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Exit Music   by Ian Rankin

Read: 2008-10-25 Reviewed: 2009-11-25
Re-read factor:

As an entry in the long-running series of John Rebus novels this one charts an interesting time: that of the week of his retirement. Given that the series has been fairly true to time -- charting investigations on a day-to-day basis and following the ageing of the detective down the years -- this is truely a pivotal moment.

However, as a novel in its own right it is hugely disappointing. As ever, Ian Rankin cranks the handle of the literary loom to weave a plot which becomes ever more intriguing and ravels up the stories of many peoples' lives, but in the end it turns out to be nothing but a ravel and the actual resolution ends up being somewhat tangential. The reveal of this resolution is even more separated from the plot when the detective, having been suspended from his last week of duty, suddenly turns up at the abode of one of the book's minor cameos and lo and behold, everything has been worked out!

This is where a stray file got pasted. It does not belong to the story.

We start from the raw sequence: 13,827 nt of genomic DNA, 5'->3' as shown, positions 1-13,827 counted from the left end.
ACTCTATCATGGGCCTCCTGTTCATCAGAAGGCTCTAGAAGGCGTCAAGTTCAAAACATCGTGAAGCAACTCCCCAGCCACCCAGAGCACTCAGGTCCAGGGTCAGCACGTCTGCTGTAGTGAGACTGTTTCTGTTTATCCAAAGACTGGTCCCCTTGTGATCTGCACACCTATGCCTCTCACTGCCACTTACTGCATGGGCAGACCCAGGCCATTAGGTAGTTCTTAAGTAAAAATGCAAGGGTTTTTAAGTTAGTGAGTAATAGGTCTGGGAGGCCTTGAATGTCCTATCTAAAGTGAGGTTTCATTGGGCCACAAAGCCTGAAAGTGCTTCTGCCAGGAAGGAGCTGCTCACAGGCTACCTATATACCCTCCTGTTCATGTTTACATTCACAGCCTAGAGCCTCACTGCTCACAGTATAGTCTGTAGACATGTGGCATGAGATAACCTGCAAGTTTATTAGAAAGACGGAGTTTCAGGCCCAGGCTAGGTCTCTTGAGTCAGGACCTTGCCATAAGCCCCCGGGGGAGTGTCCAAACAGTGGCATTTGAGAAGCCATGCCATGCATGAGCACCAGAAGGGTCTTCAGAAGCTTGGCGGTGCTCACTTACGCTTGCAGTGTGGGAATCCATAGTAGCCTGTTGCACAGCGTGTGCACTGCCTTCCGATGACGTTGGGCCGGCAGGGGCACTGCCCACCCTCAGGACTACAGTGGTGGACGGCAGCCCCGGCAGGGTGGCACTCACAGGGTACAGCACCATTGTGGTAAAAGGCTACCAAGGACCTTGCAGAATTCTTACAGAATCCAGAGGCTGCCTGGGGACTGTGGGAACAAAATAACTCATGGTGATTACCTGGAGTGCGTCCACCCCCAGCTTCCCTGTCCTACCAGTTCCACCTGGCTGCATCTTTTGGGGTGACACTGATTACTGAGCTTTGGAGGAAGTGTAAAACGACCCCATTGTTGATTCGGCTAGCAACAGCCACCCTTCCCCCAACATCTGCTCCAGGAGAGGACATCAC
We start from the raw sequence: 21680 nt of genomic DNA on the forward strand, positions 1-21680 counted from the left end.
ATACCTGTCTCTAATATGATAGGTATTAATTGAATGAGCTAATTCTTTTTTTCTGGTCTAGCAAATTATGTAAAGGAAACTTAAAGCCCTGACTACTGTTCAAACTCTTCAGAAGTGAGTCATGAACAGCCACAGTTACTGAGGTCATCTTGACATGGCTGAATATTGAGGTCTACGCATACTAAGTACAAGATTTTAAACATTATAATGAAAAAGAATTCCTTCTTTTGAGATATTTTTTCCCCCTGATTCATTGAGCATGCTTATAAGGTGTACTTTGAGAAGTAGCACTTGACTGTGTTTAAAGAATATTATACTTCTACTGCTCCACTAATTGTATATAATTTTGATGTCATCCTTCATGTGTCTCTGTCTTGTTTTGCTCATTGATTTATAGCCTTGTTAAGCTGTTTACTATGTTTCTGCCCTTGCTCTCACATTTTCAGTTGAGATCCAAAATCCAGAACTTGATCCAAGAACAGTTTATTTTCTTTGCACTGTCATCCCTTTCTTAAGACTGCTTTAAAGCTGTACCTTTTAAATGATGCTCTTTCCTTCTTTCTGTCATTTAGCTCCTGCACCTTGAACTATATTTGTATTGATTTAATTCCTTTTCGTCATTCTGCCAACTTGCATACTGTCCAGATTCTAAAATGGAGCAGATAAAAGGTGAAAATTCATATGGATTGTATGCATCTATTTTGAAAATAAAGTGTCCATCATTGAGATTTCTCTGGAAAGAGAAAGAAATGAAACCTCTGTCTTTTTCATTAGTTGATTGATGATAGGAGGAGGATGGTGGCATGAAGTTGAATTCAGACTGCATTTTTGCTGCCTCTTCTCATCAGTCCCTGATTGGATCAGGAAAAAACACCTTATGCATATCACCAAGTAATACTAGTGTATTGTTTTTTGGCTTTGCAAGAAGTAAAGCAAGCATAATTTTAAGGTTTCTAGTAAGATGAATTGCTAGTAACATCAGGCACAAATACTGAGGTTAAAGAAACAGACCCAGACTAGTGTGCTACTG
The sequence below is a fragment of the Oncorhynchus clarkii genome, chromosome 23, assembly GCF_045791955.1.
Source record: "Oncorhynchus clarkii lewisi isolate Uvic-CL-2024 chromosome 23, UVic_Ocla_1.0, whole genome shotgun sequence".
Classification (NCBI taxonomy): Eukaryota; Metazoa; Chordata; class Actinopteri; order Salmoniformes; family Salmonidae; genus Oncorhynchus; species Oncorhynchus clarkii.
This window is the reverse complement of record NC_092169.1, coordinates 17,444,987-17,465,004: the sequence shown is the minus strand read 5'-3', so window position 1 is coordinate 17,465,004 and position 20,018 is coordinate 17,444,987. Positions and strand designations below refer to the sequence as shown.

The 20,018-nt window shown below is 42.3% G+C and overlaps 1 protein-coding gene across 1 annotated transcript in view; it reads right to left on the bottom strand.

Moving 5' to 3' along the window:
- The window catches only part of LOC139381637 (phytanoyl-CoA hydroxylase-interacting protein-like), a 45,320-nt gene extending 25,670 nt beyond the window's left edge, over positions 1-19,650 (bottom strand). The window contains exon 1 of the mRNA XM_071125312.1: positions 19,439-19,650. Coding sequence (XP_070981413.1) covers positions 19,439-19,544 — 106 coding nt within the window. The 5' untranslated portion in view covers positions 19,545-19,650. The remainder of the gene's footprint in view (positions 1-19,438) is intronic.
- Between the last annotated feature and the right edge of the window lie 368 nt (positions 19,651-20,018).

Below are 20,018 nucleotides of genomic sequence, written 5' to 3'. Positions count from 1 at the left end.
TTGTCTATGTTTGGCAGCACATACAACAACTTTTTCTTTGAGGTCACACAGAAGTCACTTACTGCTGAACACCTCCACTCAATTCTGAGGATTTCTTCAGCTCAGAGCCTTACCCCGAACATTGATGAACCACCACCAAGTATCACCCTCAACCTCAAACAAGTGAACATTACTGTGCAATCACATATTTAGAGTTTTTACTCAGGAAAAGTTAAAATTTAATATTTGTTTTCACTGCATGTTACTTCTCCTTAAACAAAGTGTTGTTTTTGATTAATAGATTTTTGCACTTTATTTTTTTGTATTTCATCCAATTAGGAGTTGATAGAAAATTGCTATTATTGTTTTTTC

This anticlimactic feel actually pervades the book, as the ending is more to do with leaving a bitter-sweet feeling in the reader than actually completeing either the book or the working life of John Rebus. It is designed to show a case solved, people vindicated, ends sown up and ends left dangling. The only overall impression you have is that no way is John Rebus going to go away but will continue working with his trusty companion as his retirement years roll by.

As usual with Ian Rankin it is the characterizations which make the book, followed by an immersive atmosphere -- although this is not as strong as in his other books --, and a plot which manages the balancing of involving lots of people and sophistication without overwhelming the reader with too much complexity.

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